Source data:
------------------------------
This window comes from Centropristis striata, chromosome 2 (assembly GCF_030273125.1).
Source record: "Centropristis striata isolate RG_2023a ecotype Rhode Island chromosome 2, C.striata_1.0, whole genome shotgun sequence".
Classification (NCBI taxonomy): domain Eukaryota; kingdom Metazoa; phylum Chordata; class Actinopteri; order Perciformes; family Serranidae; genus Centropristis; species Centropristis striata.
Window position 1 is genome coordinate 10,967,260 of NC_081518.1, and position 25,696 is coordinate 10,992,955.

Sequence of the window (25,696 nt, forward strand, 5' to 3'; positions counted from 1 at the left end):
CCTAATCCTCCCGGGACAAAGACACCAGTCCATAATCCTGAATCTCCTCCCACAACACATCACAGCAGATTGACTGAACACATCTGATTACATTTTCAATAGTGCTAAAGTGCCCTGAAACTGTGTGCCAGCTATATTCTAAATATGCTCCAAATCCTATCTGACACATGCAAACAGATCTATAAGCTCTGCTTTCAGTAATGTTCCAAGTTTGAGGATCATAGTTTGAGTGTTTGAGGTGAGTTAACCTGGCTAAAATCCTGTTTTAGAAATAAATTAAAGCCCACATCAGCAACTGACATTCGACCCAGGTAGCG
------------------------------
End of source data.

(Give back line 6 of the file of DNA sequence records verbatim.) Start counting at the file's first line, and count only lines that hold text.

CCTAATCCTCCCGGGACAAAGACACCAGTCCATAATCCTGAATCTCCTCCCACAACACATCACAGCAGATTGACTGAACACATCTGATTACATTTTCAATAGTGCTAAAGTGCCCTGAAACTGTGTGCCAGCTATATTCTAAATATGCTCCAAATCCTATCTGACACATGCAAACAGATCTATAAGCTCTGCTTTCAGTAATGTTCCAAGTTTGAGGATCATAGTTTGAGTGTTTGAGGTGAGTTAACCTGGCTAAAATCCTGTTTTAGAAATAAATTAAAGCCCACATCAGCAACTGACATTCGACCCAGGTAGCG